It’s time to break free of social fears and meet new people.
College is a time of academic pursuits, certainly, but it is also a crucial time to network and grow socially. To those who are uncertain of when and where would be the right time to approach people and strike up a conversation, there are certain do’s and don’ts.
Don’t: Approach if they look like they’re having a bad day. Some people like being cheered up but probably not by a stranger talking to them.
Do: Approach if they look approachable, such as if they catch the eye or smile.
“When it comes to friendship, I think that the right time has to begin organically,” said Brent Yergensen, department chair of communication.
He said there are particular times and places when it is acceptable to talk to others, such as classmates sitting next to one another.
Don’t: Chat to someone who is obviously studying in a library or other quiet place.
“The wrong time to start a friendship is to corner them or make someone feel obligated,” said Yergensen.
Do: When at a dance, coffee shop or other public venue, why not try and meet someone new?
“You really wager nothing,” said Marcus Valdez, a freshman communication major from Centerville. “If they ignore you, you lost nothing. You lost someone you didn’t know—who cares? But if something positive happens, you gain something.”
Don’t: Talk in more personal situations.
“The gym shower, that’s a wrong time to invite someone to be a friend,” said Wendy Worthington, a senior communication major from Ivins.
Do: Be friendly and network at social or athletic events.
“I’ve met a lot of friends playing soccer,” said Mason Brown, a sophomore business major from Park City. “After the game I’ll compliment them or they’ll compliment me.”
Brown’s example is about seeking out friends with common interests.
“Don’t choose your friends on what you observe,” Yergensen said. “Choose your friends on what your experiences are.”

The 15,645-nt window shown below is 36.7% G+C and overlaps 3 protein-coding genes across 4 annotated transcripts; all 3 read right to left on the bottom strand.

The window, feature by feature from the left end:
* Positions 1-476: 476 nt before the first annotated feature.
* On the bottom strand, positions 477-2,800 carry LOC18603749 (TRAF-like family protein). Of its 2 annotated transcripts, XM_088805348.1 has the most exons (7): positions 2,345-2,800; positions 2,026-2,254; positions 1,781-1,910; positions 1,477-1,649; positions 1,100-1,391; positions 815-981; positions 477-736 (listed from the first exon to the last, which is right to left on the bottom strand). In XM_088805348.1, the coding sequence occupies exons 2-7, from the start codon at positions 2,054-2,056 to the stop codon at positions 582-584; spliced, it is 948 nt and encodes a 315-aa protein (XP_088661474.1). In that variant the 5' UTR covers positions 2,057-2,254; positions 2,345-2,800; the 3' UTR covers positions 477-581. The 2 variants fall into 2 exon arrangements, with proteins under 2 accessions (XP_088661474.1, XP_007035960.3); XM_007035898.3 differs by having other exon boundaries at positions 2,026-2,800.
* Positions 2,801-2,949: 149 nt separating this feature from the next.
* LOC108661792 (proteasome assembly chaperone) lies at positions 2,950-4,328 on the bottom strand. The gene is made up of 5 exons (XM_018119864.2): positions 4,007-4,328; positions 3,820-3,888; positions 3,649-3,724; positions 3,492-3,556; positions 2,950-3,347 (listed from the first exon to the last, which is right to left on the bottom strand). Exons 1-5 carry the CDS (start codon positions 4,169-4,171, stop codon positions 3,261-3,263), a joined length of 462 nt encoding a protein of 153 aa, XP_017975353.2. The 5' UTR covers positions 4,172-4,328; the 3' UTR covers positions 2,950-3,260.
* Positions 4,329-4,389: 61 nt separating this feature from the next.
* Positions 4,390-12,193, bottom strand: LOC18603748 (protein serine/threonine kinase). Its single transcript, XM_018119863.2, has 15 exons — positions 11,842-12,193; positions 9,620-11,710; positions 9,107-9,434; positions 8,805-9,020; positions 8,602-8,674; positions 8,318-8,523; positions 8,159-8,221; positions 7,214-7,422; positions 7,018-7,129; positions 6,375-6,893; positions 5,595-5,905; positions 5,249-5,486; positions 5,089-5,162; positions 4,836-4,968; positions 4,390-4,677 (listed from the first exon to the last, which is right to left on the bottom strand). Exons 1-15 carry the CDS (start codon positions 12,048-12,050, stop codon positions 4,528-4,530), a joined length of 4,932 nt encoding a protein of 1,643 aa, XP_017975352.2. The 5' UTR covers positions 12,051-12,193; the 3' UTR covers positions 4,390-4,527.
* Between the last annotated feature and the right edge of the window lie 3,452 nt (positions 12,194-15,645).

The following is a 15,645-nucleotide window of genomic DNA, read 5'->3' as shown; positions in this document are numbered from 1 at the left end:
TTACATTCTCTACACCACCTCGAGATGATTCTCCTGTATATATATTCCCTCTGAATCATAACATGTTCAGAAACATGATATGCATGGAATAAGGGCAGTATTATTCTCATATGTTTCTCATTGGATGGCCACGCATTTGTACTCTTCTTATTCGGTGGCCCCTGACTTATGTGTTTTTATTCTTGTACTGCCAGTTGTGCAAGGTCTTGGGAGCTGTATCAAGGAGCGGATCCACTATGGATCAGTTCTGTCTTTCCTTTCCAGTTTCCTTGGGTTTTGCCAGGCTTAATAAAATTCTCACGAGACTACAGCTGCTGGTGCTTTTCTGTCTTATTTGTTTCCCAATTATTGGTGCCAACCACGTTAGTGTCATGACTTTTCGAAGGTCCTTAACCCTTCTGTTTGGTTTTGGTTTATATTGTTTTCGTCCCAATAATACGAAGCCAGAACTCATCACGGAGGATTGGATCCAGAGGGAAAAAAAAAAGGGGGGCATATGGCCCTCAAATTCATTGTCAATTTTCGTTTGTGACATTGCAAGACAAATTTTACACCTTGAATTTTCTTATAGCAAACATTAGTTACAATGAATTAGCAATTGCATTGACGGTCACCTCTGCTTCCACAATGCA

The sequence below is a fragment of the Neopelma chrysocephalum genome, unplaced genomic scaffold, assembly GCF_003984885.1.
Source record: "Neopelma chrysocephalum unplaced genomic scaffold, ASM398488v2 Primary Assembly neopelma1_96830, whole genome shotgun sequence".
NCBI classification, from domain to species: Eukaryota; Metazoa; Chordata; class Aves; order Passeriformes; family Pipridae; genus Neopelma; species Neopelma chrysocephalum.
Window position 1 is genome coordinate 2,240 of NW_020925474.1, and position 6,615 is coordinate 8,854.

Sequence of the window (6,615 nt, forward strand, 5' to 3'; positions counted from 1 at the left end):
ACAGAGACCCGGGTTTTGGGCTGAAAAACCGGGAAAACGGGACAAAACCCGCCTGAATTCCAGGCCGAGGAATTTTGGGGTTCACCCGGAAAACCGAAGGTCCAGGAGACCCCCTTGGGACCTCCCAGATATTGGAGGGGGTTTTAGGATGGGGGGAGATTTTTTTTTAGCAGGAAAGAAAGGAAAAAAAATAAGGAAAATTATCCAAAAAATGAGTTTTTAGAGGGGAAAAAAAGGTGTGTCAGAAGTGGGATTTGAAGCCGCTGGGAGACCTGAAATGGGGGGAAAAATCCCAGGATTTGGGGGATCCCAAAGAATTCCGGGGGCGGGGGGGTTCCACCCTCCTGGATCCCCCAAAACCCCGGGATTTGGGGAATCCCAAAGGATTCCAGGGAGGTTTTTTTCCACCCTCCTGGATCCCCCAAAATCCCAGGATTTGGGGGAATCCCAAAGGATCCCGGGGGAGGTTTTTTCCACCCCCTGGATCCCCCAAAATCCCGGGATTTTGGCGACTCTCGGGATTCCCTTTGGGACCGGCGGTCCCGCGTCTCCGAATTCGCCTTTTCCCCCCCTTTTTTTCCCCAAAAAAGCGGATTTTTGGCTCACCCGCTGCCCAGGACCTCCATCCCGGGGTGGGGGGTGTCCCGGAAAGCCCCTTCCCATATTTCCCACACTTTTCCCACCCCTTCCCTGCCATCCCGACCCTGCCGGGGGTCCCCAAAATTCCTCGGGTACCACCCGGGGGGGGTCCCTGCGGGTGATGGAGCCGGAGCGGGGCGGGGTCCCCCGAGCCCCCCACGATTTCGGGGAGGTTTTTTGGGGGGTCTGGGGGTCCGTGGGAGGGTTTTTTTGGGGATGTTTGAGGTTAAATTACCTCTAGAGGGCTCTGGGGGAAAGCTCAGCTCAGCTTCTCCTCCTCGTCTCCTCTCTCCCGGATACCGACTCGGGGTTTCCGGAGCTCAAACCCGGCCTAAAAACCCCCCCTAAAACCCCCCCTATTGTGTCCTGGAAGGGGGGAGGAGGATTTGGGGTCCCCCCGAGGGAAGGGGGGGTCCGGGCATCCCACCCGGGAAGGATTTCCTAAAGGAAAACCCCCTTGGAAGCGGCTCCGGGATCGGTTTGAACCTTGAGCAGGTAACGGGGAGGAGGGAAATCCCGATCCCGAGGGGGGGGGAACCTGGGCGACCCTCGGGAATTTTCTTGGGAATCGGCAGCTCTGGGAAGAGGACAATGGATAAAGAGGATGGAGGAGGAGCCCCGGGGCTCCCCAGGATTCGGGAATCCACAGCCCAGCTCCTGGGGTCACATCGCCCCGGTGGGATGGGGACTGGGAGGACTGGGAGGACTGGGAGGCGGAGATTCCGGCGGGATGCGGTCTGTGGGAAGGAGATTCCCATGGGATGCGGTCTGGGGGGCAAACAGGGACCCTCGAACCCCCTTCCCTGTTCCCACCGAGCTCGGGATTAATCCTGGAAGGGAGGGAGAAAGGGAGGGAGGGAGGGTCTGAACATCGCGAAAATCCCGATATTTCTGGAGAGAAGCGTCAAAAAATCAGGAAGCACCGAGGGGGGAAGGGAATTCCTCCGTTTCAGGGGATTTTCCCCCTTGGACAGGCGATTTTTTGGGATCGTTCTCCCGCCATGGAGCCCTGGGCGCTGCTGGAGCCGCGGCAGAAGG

Don’t: Ask uncomfortable questions or tell too much to first-time acquaintances.
Do: Start opening up to others while in college. It only gets harder as life goes on.
“I think that for the most part, people like to be approached to get to know people,” said Jordon Sharp, director of student involvement and leadership. “A lot of time they are afraid to be the first to do that.”
The wrong way would be to ask people information that they would not give out initially or divulge personal information too soon. But this should not deter anyone from attempting.
Don’t: Be afraid of feeling uncomfortable or getting shut down.
“The personal relationships are the ones you remember in college, but those don’t just happen,” Sharp said. “You have to get involved. Uncomfortable positions is where we grow as human beings.”
Students won’t be able to make these relationships without effort.
Do: Steer away from communicating only through the use of technology.
“Put the cellphone down,” Sharp said. “Put the remote down, and go communicate”
Everyone has awkward moments and fears of rejection, but it’s necessary to think back to the process of making friends and realize that if one hadn’t gone up to the other one, all of the memories wouldn’t have happened.